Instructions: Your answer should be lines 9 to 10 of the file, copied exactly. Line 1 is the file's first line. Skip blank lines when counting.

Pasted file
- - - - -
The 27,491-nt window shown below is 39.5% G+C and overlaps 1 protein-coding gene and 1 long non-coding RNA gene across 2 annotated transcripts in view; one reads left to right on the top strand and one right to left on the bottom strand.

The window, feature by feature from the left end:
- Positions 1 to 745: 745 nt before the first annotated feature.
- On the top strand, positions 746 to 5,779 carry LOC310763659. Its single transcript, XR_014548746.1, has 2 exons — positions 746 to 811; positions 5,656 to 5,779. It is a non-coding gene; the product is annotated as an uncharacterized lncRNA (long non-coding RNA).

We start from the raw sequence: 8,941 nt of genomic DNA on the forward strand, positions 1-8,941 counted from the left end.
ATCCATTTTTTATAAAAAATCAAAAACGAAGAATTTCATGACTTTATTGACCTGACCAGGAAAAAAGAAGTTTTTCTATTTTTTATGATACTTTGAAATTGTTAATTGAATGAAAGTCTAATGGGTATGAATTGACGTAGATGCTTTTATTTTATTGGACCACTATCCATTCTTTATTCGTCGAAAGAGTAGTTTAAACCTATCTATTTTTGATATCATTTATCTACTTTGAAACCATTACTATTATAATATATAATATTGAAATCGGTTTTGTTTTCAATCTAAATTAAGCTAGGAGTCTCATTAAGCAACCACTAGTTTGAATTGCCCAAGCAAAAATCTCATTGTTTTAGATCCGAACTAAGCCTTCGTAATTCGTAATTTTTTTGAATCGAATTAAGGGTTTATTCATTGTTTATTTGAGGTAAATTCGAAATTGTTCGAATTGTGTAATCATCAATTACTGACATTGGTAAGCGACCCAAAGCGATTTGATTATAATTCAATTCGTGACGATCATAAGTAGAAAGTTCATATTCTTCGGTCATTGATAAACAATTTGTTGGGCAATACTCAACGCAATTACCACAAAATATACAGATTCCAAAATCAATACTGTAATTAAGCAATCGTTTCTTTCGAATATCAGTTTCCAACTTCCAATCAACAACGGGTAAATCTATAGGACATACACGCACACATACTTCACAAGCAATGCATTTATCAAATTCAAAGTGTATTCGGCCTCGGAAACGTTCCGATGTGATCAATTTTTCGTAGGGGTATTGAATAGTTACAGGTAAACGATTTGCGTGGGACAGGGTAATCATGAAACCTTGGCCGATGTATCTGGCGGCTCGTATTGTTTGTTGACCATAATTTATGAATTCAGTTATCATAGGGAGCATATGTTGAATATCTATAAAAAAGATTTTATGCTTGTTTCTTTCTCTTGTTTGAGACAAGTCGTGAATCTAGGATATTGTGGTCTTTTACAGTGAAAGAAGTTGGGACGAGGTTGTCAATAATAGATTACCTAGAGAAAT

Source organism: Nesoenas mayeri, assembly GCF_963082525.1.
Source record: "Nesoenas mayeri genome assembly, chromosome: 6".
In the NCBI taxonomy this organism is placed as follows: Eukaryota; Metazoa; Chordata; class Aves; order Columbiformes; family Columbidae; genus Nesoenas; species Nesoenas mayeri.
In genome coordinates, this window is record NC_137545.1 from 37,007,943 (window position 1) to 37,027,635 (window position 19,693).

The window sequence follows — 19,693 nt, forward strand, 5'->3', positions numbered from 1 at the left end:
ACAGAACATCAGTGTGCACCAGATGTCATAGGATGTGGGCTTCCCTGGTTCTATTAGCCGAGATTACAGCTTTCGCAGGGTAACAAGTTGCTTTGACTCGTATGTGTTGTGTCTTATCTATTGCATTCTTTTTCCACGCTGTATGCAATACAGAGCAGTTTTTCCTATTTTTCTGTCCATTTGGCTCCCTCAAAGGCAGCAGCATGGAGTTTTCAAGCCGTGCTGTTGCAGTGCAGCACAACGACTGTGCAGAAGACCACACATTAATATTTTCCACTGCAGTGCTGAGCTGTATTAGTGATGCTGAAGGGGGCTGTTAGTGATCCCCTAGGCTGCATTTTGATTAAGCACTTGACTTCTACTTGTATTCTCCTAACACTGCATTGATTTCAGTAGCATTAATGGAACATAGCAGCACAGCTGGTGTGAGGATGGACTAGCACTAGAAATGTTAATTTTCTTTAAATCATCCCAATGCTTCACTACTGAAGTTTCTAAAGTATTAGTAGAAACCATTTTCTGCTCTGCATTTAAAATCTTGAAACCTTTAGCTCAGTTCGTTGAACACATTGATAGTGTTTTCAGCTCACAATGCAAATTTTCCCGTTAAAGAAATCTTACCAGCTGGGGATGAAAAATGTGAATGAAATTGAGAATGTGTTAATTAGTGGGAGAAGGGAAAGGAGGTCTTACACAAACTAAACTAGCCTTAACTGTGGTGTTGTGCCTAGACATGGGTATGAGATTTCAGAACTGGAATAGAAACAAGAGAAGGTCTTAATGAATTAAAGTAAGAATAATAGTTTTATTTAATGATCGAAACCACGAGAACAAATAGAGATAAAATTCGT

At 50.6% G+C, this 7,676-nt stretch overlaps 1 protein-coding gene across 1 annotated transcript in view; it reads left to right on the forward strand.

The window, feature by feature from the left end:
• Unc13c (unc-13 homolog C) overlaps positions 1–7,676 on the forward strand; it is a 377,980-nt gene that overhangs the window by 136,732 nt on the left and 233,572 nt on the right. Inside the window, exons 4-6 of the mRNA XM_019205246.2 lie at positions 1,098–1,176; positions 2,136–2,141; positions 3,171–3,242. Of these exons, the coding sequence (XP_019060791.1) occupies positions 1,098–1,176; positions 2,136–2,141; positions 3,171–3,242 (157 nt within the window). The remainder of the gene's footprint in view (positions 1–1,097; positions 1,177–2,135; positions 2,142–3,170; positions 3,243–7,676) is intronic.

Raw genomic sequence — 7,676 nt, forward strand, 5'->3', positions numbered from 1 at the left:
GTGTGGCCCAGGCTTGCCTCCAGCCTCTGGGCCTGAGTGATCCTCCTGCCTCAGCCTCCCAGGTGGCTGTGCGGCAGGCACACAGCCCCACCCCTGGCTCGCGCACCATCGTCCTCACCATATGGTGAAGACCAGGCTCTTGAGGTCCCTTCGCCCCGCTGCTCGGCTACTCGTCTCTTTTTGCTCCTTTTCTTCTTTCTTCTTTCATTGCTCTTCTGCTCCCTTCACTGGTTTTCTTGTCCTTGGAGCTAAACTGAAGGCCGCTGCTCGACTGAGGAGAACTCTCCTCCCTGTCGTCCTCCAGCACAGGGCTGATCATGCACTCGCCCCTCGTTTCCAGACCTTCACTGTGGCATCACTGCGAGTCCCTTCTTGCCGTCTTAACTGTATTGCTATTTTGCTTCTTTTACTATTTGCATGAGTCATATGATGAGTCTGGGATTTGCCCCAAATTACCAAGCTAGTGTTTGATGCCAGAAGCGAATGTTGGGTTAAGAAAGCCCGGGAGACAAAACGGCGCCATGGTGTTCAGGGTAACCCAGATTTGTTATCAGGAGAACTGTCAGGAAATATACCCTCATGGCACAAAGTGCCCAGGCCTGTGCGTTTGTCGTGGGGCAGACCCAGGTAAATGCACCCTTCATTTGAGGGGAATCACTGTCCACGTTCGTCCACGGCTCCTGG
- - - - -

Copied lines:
In the NCBI taxonomy this organism is placed as follows: Eukaryota; Metazoa; Chordata; class Aves; order Columbiformes; family Columbidae; genus Nesoenas; species Nesoenas mayeri.
In genome coordinates, this window is record NC_137545.1 from 37,007,943 (window position 1) to 37,027,635 (window position 19,693).